Saturday, October 24, 2009

Compelled to chill

Music: side one of an LP put out by Sublime Frequencies called Group Bombino, Guitars from Agadez Vol. 2
(Agadez is a city in northern Niger that is in midst of a violent struggle called the Tuareg rebellion. There is only one road that connects this city to the rest of Niger and land mines are strewn across it, thereby leaving it functionally isolated. This music comes out of this struggle and was recorded live in 2007, amidst the dunes and stars of the desert surrounding Agadez. I'm not sure what it is about music that forms directly out of the burning embers of violence and oppression, but it emanates such a heaviness to its sound, I might as well be submerged in a blanket of warm tropical waters when I hear it, or in this case, sliding down the side of a desert dune while my body is covered with sun-baked sand. It must be that when so many of the luxuries and basic necessities for life and freedom have been stripped away from people and yet they still create music to energize their spirits, this music necessarily has a quality carved out of the core of existence. Because when everything else is stripped away, bare existence is all we have, and the music that stems from this must contain a certain piercing quality, since it aims to inflame or calm the emotions caught in the fire of massive personal struggle or loss.
(you can get this music here)

Last weekend I went on a cultural field trip designed by the local education office for all of the foreign teachers in town. We visited two different Confucian academies, a soju and food museum, a traditional village where we slept (apparently in the same house that George Bush the 1st slept in when he visited there), a ginseng festival, and a temple stacked up a mountain that is the second oldest structure in Korea.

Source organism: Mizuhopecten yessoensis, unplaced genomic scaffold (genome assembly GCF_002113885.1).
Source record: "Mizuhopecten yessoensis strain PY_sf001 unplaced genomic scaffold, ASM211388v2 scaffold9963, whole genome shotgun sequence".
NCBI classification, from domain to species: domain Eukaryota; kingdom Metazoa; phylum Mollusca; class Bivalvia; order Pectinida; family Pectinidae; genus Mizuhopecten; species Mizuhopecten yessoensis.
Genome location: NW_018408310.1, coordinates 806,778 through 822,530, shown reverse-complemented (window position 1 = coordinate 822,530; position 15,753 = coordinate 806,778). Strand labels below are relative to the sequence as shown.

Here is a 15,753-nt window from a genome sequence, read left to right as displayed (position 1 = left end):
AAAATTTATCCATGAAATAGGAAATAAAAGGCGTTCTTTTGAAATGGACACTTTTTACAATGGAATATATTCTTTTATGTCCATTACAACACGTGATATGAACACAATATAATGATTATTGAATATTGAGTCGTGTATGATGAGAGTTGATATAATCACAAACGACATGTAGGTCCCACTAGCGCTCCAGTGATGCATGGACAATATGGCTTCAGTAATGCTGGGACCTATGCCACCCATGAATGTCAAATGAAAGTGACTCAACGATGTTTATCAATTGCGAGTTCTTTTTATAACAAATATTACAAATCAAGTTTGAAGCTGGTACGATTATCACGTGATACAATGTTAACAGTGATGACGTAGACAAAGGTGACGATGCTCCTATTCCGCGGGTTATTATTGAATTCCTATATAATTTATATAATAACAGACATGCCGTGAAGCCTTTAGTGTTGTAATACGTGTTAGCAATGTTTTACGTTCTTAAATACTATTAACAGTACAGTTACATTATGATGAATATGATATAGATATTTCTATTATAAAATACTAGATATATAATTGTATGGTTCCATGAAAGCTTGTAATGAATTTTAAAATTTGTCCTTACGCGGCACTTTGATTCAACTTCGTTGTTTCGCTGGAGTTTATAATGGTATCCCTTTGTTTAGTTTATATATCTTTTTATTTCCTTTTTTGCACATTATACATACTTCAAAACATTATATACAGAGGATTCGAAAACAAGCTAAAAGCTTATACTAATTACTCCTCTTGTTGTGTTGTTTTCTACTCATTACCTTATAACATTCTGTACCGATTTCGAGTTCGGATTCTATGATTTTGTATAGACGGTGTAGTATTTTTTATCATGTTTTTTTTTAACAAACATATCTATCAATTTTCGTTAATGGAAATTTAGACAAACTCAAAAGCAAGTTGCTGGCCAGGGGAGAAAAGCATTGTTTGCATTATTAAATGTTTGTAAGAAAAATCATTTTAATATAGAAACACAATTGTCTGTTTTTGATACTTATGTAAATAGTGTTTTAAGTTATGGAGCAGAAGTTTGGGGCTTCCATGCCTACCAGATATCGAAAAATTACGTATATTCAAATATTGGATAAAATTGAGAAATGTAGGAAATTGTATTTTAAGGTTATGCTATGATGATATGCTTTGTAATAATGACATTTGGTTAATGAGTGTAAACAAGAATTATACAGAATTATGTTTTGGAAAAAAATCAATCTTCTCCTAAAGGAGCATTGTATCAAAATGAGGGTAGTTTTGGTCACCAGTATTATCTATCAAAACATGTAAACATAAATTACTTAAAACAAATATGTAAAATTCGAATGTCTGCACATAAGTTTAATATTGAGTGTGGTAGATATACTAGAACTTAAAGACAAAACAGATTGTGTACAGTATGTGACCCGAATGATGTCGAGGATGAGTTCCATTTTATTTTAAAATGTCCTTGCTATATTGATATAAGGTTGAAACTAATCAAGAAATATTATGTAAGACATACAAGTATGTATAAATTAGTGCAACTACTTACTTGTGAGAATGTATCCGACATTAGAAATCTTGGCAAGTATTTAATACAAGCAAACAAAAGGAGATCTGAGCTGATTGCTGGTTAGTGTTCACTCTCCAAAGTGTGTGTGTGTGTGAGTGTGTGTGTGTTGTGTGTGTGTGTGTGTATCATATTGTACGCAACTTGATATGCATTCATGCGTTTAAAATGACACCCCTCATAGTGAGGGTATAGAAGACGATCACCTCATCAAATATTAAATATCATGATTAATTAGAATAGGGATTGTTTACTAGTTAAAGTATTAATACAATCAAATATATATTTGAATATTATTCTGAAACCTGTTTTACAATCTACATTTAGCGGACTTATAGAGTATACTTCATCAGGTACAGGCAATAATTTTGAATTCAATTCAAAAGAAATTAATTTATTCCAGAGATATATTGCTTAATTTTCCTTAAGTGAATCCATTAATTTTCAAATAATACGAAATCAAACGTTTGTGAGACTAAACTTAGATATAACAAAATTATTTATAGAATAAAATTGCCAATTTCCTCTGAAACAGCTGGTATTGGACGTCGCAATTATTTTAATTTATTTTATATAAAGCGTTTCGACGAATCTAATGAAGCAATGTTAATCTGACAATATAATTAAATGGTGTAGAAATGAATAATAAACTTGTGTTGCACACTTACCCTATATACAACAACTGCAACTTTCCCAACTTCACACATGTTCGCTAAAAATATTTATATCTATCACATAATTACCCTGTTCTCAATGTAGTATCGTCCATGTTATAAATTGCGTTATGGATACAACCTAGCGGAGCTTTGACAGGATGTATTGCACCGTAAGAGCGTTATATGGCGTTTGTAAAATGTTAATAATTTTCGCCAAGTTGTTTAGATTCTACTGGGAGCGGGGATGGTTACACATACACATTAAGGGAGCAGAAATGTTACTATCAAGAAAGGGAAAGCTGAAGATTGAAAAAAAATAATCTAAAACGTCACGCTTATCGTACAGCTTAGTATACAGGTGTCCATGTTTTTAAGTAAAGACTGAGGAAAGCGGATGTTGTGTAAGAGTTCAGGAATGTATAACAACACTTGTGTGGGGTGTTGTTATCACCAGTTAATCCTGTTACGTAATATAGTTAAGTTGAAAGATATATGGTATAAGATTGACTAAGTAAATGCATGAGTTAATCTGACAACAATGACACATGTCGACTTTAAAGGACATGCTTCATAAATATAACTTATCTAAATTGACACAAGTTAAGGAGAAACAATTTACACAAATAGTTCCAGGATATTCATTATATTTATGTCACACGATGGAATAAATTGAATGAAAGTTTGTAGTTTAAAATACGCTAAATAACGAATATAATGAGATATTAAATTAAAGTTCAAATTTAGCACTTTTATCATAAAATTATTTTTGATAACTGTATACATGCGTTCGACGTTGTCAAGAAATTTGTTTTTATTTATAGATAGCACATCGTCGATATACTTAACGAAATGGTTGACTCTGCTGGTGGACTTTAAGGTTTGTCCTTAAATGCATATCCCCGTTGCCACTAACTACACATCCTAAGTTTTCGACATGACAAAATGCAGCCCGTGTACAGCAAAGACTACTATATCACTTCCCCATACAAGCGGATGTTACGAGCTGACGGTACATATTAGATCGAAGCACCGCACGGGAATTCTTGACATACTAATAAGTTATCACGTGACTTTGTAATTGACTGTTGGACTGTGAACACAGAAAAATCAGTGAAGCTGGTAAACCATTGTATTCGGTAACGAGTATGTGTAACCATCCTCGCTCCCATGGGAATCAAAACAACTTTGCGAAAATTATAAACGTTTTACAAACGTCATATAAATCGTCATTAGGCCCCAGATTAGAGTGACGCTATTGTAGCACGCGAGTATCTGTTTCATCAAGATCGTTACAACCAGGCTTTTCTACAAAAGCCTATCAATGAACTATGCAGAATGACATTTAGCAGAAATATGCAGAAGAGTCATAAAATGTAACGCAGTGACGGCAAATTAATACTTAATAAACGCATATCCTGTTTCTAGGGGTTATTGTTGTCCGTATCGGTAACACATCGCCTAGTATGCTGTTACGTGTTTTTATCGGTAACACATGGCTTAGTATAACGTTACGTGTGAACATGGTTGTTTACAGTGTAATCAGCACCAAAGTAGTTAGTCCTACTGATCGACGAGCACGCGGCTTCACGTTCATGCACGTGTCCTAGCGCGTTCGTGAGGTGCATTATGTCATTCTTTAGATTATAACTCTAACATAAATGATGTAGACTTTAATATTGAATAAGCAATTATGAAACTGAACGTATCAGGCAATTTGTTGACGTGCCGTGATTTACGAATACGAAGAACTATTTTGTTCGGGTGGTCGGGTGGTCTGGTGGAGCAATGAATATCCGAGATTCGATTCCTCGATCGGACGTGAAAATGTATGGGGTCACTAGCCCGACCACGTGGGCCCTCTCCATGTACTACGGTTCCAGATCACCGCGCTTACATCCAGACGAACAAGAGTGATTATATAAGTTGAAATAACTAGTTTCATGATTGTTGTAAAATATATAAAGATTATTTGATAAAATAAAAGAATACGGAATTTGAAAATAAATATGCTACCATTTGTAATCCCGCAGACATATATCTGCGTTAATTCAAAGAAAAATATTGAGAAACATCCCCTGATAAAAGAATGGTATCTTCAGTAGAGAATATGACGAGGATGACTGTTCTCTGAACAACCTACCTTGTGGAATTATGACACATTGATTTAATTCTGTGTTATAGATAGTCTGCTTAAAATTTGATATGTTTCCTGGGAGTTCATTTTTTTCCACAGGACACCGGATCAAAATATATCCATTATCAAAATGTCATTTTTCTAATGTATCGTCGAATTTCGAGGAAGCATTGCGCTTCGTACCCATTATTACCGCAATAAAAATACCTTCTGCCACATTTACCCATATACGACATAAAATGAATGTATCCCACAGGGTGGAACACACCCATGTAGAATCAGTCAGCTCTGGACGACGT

At the second Confucian academy (in images above and below) there were these beautiful trees plush with Chinese quinces and this wooden platform, raised on pillars, constructed for rest. While sitting and resting there, leaning my back against one of the wooden pillars, I became interested in the idea of whether a place can emit a memory. By this, I mean that for 400 years Confucian scholars et. al. have been chilling on this wooden resting platform, and, at least for me, the moment I shedded my shoes and stepped up onto it I seemed to feel the full weight of the deep history of relaxation that the place had. And I don't mean this in any supernatural sense, but in the natural process by which our minds interpret information we have about a place and then how that information helps us to behave in ways that befit those places. For instance, we behave one way at a library and an entirely different way at a house party because we know what type of behaviors are socially acceptable or expected because of our memories from past experiences at those places. And although I don't really have any memories from past experiences at Confucian academies, I felt sucked into the energy of the place so that, I too, like scores of Confucian students and scholars for 400 years previously, was compelled to chill.

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